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Keeping An Eye On OxyContin

Archive for the ‘Surveys & Statistics’ Category

Opiate drug use in workplace nearly doubles

Posted by Oxy Watchdog on October 28, 2010

Use of opiate drugs in the workplace, such as OxyContin, has increased by 40 percent from 2005 to 2009 , according to data from Quest Diagnostics, a diagnostic testing company. This article in the New York Times reports that while working while under the influence can pose safety risks, many employees may be taking legal pain medications prescribed by doctors, and impairment can be difficult to prove. Last year alone, the rate of employees testing positive for prescription drugs rose by 18 percent, mirroring similar trends of rising prescription drug use in the U.S. population overall.

Read about prescription drug abuse trends in the U.S. here.

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Posted in Pain Advocates, Surveys & Statistics, Trends | Tagged: , , , , , , , , , , , , , | Leave a Comment »

Small community reacts to prescription drug abuse

Posted by Oxy Watchdog on October 6, 2010

Prescription drug abuse is climbing in the quiet Michigan community of Midland, and local authorities are not pleased. According to this article from Midland Daily News, a new report from 1016 Recovery Network shows the number of people seeking treatment for opiate addiction in the Midland area is higher than the number of people seeking help with alcoholism. The Midland Area Partnership for Drug-Free Youth, partnering with local law enforcement, has put together a television show called “Inside the Medicine Cabinet” to discuss the growing problem, reports this article from ABC News 12. Set to air Wednesday evenings throughout the month of October, the program features a panel of local addiction specialists and law enforcement discussing the trend of prescription drug use among youth.

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Watchdog Reports: Panel says doctors, Internet main instigator of prescription drug abuse

Posted by Oxy Watchdog on September 24, 2010

Two large bottles of liquid oxycondone proved a powerful visual for the practice of over-prescribing pain medication that leads to or aids in prescription drug abuse at Wednesday’s panel presentation discussing the growing national trend, hosted by Chico State University in California.

The three-hour panel presentation was put together by Not in our Town Glenn County, managed by Jim Bettencourt and attend by 60 students, parents and community members. OxyWatchdog contributor Esmeralda F. Ramirez was there to hear what the panel had to say.

According to Bettencourt, the irresponsibility of doctors prescribing an excess of a drug is not uncommon and many physicians do not screen patients to see what is in their bodies. When a patient in pain is asking for a large amount of Vicodin, for example, the physician should ask for a simple urine test to check for existing medication in the patient’s system and prescribe the necessary amount of drugs, he said.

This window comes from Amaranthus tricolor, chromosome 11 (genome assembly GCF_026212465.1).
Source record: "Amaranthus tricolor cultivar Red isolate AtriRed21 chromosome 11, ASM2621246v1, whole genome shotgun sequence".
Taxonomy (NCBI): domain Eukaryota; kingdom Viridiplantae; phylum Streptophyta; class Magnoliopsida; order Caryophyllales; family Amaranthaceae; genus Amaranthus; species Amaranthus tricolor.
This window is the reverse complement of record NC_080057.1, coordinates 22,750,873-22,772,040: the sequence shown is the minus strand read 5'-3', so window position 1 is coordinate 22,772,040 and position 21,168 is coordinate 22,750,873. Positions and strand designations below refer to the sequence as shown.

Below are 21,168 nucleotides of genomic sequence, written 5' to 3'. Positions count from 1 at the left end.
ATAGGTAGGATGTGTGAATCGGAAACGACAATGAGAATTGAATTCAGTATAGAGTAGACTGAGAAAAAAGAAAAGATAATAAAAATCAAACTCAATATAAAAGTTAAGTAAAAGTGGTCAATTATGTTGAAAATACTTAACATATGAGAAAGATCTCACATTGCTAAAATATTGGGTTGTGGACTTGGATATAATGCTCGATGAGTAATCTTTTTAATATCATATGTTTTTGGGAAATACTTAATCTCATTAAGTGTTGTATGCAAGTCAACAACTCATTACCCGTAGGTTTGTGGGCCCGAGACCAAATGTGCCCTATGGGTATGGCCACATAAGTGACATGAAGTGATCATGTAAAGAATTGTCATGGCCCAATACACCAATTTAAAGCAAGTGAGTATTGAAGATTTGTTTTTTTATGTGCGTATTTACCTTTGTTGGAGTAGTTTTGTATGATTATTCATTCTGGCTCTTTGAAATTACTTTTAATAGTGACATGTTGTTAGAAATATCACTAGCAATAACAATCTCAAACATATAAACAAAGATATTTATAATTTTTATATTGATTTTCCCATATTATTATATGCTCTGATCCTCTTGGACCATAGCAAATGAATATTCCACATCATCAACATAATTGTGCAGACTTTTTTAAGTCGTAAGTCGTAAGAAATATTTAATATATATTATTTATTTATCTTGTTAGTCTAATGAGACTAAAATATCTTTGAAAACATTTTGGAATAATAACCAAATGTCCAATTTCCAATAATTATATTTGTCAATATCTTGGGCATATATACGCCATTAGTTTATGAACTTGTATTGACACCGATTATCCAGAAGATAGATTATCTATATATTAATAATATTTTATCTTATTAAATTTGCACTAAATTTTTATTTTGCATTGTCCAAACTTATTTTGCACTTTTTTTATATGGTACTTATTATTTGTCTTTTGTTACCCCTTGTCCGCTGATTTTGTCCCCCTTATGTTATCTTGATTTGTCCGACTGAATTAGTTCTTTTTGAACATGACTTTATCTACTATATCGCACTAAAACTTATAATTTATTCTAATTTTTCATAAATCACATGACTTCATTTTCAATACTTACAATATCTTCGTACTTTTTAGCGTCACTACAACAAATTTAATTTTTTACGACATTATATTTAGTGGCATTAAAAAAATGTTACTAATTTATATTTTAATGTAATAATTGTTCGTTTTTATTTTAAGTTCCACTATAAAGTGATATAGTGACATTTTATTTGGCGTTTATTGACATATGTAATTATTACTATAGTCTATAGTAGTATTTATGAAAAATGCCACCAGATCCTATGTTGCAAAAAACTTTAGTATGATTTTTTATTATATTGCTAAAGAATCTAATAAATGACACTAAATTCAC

When patients want more than what they are prescribed, it’s a sign that they have become addicted, said Salvadore Biondolillo of the U.S. Drug Enforcement Agency, which is sponsoring this Saturday’s Take-Back Day. A classic example, he said, is a patient that has been taking hydrocodone, then switches to oxycodone, then OxyContin, and finally to heroin because it is much cheaper than prescription drugs.

A dangerous online world

If someone with an addiction cannot get enough of their prescription drug of choice from a physician, they go online, according to Biondolillo. Websites are one of the reasons prescription drug abuse has been increasing in the past few years, he said: there are sites that contain a multitude of information for many kinds of prescription drugs, and it is difficult to monitor all of them. Biondolillo refers to the Internet as “the perfect storm” because prescriptions that come from overseas are not approved by the U.S. Food and Drug Administration, or are often placebos, he said.

Drugs next door

Another way addicts find prescription drugs is through friends, family or street sells, Biondolillo said. When physicians prescribe a excessive amount of drugs, there are bound to be leftovers, said Lee Snook, medical director of the Metropolitan Pain Management Consultants Inc. There are a lot of cases in which the leftovers are divided and sold on the street or are given for free to friends and family as experimentation, he said.

A generation of young addicts

The best place to discuss and educate the community about the rising problem of prescription drug abuse is in colleges throughout the U.S., according to Susan Foster, vice president and director of policy, research and analysis at the National Center on Addiction and Substance Abuse at Columbia University (CASA). College is where young people start to experiment, she said, and prescription drug abuse on many college campuses is rampant.

One interesting sidenote: a study by CASA found that in the early 1990s, those that used prescription drugs to get high were people who had already been using illicit drugs such as cocaine or heroin, Foster said. In the early- to mid-2000s, however, the study showed that prescription drug abuse was coming from high school and college students, she said. They were experimenting with those drugs, replacing marijuana as the experimentation drug historically common among younger generations.